It may prove so for Walker. The co-opting of Common Core by the Department of Education, which tied an originally state-led effort to federal largesse, was revealed as early as March 2009, when the Obama administration’s Race to the Top (RTTT) program was announced. To be eligible for a RTTT grant, a state had to promise to implement the “college- and career-ready standards” and the only feasible option for most were the Common Core standards still in development. Under Democratic governor Jim Doyle, Wisconsin embraced RTTT (narrowly missing out on a round-one grant), and in June 2010 the state adopted the Common Core State Standards for Mathematics and Language Arts.

Yet Walker gave quiet support to the standards when he took office in January 2011. His first budget directed the state’s Department of Public Instruction to develop assessments that would measure “mastery of Common Core Standards.” The Read to Lead Task Force backed them, and state superintendent Tony Evers has been (and remains) a strong supporter.

According to Kirsten Kukowski, communications director for Walker’s 527 organization, launched in January, “Wisconsin’s education standards have needed an improvement for some time, hence Wisconsin adopting the standards before Walker was governor. As soon as the deficiencies of Common Core were understood, Governor Walker stopped funding and asked the legislature to hold hearings on new state-based standards.”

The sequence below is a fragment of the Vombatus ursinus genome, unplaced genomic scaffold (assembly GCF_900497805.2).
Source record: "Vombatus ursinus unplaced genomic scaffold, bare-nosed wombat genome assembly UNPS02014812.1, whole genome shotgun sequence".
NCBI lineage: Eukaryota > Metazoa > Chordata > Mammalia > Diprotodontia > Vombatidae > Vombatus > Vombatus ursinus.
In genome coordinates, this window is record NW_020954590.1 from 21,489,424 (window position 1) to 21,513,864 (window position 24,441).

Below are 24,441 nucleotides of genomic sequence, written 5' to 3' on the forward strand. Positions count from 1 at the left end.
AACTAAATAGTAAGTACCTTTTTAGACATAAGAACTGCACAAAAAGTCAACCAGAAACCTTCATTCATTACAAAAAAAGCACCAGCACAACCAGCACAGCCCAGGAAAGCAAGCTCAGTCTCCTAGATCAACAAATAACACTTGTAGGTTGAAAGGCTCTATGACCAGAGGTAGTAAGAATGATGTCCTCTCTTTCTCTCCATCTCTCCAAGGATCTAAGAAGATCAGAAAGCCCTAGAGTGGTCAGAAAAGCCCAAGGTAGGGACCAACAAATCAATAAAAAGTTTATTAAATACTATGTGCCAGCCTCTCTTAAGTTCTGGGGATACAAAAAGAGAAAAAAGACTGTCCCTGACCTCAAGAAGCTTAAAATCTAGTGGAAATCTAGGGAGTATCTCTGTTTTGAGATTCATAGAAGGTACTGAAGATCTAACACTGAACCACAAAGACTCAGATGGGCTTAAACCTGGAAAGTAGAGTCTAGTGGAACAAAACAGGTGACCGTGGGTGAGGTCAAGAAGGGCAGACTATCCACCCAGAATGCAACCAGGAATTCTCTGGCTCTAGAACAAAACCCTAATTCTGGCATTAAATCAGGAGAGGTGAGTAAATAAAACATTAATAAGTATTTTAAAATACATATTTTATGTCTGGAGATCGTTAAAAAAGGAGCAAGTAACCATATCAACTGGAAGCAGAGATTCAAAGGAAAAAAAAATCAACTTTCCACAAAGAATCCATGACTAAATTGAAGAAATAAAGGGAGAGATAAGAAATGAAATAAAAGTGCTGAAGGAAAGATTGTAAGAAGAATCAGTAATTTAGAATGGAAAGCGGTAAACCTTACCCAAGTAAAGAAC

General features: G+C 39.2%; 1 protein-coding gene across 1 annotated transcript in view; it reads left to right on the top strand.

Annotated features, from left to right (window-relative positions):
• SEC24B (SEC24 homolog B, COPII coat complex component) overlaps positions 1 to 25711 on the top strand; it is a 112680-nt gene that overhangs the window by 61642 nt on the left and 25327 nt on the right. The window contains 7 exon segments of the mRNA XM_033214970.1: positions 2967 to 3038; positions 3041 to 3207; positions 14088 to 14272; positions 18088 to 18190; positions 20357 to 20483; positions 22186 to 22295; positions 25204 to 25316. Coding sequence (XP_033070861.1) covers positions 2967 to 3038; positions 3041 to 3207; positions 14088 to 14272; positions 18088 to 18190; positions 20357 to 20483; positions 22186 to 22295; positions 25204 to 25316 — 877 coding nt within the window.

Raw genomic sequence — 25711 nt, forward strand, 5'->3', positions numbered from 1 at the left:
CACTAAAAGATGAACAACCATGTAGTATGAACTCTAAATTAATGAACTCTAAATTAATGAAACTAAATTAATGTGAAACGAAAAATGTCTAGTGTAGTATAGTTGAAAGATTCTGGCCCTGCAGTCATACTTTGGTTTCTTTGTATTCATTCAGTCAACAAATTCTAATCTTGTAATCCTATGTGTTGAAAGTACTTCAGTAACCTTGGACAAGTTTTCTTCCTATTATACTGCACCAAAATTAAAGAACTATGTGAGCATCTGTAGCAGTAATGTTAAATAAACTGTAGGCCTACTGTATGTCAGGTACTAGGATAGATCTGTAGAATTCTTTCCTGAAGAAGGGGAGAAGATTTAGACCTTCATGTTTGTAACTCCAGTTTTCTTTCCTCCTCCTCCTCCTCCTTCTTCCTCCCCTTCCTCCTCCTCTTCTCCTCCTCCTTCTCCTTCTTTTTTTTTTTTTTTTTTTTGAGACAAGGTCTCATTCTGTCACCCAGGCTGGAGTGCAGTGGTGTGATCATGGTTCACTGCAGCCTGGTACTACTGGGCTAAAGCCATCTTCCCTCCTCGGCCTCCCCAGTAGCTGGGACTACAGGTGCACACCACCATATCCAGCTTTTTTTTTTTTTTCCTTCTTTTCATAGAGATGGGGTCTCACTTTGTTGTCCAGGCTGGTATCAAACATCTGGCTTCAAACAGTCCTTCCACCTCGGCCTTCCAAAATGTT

Perhaps — but it is also true that the policy of Common Core has been largely the same for several years now. It’s the politics that have changed.

Walker has, since 2013, maintained his strident opposition. In January 2014, speaking at the State Education Convention in Milwaukee, he encouraged the legislature to reconsider the standards in language very similar to the statement issued last July. And his proposed budget for 2015–17 would eliminate the Smarter Balanced test, a Common Core–aligned standardized test for grades 3 through 8 to be given for the first time this spring, for a Wisconsin-created examination. Kukowski says that it is all part of Walker’s effort “to put education decisions back in the parent’s hands — not Washington, D.C.’s, or teachers unions’.”

Still, if Walker has a Common Core problem, he also has (for the moment, at least) this small advantage over his opponents: A large swath of likely Republican primary voters view him as the strongest alternative to Jeb Bush and the Republican “establishment.” He has a grassroots brand (as opposed to Christie), national viability (as opposed to Huckabee), gubernatorial experience (as opposed to Rand Paul and Marco Rubio), and electoral success in a purple state (as opposed to Rick Perry). And that may be enough for voters to give his conversion the benefit of the doubt.

Ian Tuttle — Ian Tuttle is the former Thomas L. Rhodes Journalism Fellow at the National Review Institute.